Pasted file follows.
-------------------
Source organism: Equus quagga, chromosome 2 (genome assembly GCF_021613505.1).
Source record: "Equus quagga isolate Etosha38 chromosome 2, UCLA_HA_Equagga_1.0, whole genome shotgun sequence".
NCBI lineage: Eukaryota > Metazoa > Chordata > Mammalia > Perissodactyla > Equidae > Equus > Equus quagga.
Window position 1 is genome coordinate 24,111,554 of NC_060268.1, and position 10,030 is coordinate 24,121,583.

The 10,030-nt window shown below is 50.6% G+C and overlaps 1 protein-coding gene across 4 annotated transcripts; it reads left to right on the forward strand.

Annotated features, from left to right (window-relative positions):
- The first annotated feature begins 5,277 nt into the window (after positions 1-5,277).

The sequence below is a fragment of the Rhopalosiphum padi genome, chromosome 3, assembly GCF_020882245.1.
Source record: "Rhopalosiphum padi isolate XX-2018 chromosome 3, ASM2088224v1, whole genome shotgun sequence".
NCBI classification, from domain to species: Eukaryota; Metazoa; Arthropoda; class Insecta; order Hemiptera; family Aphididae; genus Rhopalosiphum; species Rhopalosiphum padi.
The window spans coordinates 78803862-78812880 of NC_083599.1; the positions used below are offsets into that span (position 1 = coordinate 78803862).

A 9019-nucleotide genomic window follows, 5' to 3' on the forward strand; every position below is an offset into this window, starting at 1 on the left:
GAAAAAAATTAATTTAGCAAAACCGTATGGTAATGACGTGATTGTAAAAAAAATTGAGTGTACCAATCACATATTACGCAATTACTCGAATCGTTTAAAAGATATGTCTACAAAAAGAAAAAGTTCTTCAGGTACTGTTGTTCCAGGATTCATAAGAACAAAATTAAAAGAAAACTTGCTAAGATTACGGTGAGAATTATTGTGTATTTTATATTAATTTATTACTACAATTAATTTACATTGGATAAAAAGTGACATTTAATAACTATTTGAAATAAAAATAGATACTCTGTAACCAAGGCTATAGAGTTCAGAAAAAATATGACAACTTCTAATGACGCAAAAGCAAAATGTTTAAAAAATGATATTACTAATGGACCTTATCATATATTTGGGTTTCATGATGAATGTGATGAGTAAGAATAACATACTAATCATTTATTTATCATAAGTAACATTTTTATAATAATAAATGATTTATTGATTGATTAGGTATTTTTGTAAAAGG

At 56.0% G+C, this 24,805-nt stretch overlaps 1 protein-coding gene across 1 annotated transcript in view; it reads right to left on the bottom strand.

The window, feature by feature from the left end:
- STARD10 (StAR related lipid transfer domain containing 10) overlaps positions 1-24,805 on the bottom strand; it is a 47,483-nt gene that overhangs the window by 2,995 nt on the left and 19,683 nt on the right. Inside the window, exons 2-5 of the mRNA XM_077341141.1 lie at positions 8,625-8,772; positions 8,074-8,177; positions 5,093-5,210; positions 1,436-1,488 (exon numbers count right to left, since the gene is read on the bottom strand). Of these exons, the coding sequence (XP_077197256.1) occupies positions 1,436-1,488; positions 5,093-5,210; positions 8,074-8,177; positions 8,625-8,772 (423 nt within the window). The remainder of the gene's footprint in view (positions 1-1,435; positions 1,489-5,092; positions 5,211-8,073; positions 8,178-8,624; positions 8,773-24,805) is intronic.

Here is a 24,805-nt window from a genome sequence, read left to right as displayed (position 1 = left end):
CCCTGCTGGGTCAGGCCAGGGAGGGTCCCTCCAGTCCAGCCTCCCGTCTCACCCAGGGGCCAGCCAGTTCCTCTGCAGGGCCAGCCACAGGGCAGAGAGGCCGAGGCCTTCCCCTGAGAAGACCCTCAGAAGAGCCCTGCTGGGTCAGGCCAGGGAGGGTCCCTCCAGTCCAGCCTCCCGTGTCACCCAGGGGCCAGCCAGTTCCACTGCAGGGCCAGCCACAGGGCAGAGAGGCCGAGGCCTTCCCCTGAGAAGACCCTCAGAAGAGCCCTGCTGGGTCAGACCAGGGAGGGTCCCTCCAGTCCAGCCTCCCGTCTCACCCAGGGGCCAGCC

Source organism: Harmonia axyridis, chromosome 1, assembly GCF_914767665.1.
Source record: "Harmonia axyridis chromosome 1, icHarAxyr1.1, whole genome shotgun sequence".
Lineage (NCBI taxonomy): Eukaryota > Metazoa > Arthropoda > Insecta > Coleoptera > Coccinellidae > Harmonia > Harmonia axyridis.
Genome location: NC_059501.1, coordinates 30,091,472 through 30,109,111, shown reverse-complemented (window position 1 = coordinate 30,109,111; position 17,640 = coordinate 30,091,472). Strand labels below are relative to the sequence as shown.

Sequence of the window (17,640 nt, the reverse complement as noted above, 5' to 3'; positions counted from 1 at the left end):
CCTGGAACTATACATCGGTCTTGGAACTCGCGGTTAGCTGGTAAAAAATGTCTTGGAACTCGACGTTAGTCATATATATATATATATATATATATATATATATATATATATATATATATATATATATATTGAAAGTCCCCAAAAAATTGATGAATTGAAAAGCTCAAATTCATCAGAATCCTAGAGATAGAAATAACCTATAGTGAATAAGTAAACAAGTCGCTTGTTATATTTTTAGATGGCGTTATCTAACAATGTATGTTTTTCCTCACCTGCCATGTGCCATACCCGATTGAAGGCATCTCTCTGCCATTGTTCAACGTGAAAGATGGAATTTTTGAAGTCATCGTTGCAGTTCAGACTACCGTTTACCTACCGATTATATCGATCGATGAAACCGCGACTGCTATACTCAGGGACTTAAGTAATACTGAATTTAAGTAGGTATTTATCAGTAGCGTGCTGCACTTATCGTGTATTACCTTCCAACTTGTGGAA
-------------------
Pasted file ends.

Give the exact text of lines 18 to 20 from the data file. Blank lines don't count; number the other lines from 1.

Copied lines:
CCCTGCTGGGTCAGGCCAGGGAGGGTCCCTCCAGTCCAGCCTCCCGTCTCACCCAGGGGCCAGCCAGTTCCTCTGCAGGGCCAGCCACAGGGCAGAGAGGCCGAGGCCTTCCCCTGAGAAGACCCTCAGAAGAGCCCTGCTGGGTCAGGCCAGGGAGGGTCCCTCCAGTCCAGCCTCCCGTGTCACCCAGGGGCCAGCCAGTTCCACTGCAGGGCCAGCCACAGGGCAGAGAGGCCGAGGCCTTCCCCTGAGAAGACCCTCAGAAGAGCCCTGCTGGGTCAGACCAGGGAGGGTCCCTCCAGTCCAGCCTCCCGTCTCACCCAGGGGCCAGCC

Source organism: Harmonia axyridis, chromosome 1, assembly GCF_914767665.1.
Source record: "Harmonia axyridis chromosome 1, icHarAxyr1.1, whole genome shotgun sequence".